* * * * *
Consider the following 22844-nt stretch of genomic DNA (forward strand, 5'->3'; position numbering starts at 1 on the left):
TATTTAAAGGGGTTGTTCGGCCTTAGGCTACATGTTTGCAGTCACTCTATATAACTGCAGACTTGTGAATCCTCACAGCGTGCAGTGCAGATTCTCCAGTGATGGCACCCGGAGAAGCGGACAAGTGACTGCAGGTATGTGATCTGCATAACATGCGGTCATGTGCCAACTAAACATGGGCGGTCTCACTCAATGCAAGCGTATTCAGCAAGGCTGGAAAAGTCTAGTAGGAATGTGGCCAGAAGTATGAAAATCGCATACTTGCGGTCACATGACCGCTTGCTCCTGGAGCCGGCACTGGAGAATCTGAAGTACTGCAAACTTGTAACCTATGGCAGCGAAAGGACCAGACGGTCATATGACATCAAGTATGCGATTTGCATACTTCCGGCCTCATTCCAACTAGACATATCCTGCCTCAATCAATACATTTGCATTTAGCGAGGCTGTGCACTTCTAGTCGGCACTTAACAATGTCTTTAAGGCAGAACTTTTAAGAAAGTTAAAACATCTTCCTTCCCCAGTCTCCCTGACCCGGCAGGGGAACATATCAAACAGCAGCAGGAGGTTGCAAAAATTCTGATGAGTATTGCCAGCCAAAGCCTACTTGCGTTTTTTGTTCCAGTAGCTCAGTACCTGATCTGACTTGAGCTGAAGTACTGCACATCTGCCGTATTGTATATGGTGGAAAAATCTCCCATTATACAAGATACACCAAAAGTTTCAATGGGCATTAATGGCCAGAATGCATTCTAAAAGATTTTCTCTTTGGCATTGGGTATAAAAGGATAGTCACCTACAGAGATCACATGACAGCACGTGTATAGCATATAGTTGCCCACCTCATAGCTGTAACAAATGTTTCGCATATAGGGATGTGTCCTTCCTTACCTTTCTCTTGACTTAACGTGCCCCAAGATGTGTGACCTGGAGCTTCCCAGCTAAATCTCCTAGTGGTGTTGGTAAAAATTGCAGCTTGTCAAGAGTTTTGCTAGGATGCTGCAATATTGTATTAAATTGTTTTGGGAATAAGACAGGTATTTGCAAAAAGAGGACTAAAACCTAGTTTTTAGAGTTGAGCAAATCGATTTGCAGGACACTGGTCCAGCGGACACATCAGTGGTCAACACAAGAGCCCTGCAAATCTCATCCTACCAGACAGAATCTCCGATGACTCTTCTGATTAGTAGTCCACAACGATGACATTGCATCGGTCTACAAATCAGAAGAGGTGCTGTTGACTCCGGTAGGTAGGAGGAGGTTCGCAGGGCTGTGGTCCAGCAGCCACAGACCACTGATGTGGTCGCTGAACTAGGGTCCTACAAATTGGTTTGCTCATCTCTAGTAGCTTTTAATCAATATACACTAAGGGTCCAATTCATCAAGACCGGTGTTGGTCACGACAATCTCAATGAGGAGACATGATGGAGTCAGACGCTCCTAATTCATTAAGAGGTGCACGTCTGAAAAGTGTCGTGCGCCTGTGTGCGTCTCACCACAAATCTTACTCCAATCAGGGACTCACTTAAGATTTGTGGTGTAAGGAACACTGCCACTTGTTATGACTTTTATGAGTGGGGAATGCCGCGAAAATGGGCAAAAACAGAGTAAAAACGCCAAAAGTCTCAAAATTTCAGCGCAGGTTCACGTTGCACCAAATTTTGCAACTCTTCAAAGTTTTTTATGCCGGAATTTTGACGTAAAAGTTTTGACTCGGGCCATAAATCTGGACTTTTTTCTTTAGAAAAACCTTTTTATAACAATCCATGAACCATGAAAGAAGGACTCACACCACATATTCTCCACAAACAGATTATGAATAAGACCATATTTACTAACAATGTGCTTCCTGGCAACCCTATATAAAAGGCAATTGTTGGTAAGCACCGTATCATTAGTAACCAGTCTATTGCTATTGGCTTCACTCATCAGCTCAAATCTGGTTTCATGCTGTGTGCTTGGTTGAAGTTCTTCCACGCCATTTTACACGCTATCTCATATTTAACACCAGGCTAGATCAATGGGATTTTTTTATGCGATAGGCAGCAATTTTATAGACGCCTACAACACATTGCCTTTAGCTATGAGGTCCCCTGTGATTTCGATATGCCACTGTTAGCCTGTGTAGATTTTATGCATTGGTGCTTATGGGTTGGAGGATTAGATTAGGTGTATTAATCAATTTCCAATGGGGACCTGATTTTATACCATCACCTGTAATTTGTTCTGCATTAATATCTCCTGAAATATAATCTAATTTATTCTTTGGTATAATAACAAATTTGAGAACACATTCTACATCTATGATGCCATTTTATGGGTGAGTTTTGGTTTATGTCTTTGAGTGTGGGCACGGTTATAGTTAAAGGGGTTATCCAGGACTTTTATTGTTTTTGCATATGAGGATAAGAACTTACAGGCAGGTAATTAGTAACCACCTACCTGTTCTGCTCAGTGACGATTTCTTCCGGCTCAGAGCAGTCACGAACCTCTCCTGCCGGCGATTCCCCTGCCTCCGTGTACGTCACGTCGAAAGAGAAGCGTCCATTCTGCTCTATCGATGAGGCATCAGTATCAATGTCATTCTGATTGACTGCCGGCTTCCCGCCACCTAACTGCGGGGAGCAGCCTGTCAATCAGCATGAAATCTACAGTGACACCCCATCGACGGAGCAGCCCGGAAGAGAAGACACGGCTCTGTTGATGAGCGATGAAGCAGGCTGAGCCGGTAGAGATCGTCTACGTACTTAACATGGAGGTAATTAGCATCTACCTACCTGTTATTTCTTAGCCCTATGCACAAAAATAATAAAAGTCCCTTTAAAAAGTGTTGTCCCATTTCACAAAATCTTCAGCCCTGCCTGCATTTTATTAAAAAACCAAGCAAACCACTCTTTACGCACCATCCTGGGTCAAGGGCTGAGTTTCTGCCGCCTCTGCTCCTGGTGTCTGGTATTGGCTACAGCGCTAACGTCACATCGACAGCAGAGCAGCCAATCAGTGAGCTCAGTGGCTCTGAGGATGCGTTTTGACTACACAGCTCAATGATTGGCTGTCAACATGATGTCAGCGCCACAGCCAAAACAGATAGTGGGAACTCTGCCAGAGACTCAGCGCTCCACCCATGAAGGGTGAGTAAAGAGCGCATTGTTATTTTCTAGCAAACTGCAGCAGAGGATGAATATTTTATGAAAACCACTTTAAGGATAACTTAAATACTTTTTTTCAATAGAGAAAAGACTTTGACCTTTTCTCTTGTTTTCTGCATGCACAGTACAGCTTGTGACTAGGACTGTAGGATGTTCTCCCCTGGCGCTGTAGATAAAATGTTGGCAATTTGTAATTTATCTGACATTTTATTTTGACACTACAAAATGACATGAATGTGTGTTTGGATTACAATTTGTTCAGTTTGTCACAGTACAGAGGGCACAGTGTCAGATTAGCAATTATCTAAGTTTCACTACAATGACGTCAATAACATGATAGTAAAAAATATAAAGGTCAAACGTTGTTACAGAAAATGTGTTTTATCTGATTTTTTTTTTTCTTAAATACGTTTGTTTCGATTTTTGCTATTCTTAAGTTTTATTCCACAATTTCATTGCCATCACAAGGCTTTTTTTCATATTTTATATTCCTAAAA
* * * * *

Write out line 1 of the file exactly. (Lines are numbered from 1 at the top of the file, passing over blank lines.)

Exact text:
Consider the following 22844-nt stretch of genomic DNA (forward strand, 5'->3'; position numbering starts at 1 on the left):